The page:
Money and things do not a great nation make

It doesn’t take a theologian to know that America is on a wayward moral course. Even as our political leaders tell us that the economy is our most important public issue, a nagging sense of despair nips at our societal conscience. Most Americans know in their hearts that without a solid, principled set of guidelines concerning life, liberty and the pursuit of true happiness, there aren’t enough riches on earth to fill the void in our national soul.

Democrats long ago abandoned any reasonable position on cultural issues. Their party now embraces the unfettered right to abortion and the notion that two people of the same sex can form a “marriage.” This year they have even written it into their party platform.

At the Republican convention, the two individuals who spoke most eloquently about the social issues our nation faces were former Arkansas Gov. Mike Huckabee and former Pennsylvania Sen. Rick Santorum — my personal choices for president in 2008 and 2012, respectively.

Santorum recalled those he met on the campaign trail as he was vying for the GOP nomination earlier this year. “I cradled the little broken hands of the disabled,” he said, “hands that struggle and bring pain, hands that ennoble us and bring great joy. They came to see us — oh, did they come — when they found out Karen and I are blessed with caring for someone very special, too, our daughter, Bella.

“When Bella was born four and a half years ago, the doctors told us she was incompatible with life and to prepare to let go,” he said. “They told us that even if she did survive, her disabilities would be so severe that Bella would not have a life worth living. We didn’t let go and today Bella is full of life, and she has made our lives and countless others much more worth living.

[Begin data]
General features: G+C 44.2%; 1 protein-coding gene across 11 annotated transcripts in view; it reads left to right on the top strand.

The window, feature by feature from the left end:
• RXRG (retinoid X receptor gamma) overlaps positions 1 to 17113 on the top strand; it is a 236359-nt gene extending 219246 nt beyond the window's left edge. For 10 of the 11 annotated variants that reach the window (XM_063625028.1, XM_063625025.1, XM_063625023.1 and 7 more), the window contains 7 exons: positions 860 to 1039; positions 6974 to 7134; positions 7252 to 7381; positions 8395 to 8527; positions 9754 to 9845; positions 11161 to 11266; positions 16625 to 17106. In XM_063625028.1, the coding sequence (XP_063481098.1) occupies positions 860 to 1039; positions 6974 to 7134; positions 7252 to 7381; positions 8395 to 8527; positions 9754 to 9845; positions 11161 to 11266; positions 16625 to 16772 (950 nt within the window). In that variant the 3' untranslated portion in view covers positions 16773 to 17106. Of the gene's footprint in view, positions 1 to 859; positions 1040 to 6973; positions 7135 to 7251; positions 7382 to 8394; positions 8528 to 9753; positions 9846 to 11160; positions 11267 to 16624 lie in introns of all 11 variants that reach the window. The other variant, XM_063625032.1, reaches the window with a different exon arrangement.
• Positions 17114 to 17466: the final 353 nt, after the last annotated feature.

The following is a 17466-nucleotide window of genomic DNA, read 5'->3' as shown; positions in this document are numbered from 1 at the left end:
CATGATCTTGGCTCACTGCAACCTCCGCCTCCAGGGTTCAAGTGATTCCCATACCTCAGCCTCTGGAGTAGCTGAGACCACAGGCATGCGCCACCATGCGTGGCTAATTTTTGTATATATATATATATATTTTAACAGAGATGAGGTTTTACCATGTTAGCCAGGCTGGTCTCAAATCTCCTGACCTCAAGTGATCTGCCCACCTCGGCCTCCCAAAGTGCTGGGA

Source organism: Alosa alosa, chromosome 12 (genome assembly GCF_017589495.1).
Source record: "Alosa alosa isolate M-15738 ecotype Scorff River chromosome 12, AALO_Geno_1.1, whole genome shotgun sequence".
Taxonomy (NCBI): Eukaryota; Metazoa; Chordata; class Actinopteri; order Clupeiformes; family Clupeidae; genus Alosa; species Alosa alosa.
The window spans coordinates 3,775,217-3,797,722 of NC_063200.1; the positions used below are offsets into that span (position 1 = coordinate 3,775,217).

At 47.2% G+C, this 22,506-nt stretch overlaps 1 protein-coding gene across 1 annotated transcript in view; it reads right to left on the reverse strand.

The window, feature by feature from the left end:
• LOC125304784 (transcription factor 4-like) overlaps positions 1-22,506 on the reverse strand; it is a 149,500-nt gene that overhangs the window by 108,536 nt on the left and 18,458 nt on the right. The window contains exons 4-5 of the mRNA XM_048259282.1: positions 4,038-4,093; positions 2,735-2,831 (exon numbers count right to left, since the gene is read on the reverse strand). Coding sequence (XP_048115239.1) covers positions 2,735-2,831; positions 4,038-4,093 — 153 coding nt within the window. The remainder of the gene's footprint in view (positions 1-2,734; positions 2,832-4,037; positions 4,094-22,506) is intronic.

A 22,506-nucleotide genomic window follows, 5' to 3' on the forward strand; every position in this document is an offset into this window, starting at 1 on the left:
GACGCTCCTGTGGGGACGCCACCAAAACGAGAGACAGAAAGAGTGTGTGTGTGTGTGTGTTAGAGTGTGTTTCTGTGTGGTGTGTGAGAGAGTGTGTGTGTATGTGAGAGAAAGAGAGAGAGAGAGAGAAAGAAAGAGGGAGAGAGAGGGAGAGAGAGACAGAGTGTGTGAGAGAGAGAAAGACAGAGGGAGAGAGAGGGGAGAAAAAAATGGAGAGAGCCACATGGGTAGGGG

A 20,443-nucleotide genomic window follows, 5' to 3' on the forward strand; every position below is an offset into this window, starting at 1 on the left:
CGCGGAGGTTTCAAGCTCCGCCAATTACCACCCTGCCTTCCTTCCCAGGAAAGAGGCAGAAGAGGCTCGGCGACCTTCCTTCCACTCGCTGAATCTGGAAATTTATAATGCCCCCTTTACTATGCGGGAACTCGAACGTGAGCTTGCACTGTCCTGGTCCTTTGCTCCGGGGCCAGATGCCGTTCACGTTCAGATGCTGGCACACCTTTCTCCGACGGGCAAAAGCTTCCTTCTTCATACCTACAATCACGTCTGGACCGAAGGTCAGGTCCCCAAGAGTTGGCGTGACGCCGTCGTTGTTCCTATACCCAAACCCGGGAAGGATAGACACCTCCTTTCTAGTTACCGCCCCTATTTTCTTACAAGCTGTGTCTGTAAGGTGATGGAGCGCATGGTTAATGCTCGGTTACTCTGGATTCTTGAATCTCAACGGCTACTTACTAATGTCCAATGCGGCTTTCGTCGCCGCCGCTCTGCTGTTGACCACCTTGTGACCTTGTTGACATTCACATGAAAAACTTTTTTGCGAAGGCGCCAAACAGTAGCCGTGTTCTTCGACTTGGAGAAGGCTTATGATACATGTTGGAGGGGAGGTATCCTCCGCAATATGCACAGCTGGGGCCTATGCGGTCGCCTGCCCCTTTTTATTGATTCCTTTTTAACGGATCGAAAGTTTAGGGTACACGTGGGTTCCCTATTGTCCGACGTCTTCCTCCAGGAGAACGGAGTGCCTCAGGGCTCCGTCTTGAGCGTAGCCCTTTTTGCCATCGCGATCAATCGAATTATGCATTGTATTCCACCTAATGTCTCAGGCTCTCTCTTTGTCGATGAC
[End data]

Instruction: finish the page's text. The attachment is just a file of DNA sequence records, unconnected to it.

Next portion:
“I thank God,” Santorum concluded, “that America still has one political party that reaches out their hands in love to lift up all of God’s children — born and unborn — and says that each of us has dignity and all of us have the right to live the American Dream.”

Huckabee, a former Baptist pastor, laid to rest any remaining doubts about where he stands on religious freedom and politics.

“Let me clear the air about whether guys like me would only support an evangelical,” he told the delegates. “Of the four people on the two tickets, the only self-professed evangelical is Barack Obama, and he supports changing the definition of marriage, he believes that human life is disposable and expendable at any time in the womb or even beyond the womb, and he tells people of faith that they must bow their knees to the god of government and violate their faith and conscience in order to comply with what he calls ‘health care.’

“The attack on my Catholic brothers and sisters is an attack on me,” Huckabee said, referring to Obama’s mandate on religious institutions to pay for contraception and abortion-producing drugs in their health care plans. “This isn’t a battle about contraceptives and Catholics, but of conscience and the Creator.”

A nation cannot destroy more than a million of its unborn children every year for nearly 40 years without sinking into a death culture that now includes the very real prospect of euthanasia for the old, the weak and infirm, especially as Obamacare saps our resources and makes rationing of health care a necessity.

We cannot radically redefine a core institution like marriage and continue to function as a free people.

And it is axiomatic that Barack Obama and his fellow radicals have declared war on religious liberty.

John Adams gave us this warning more than two centuries ago: “Our Constitution was made for a moral and a religious people; it is wholly inadequate for the governing of any other.” Without shared, humane cultural mores that go deeper than the exchange of money, we are just a collection of narcissists worshipping at the altar of government while clamoring for more stuff. That is not America.


 

 

 

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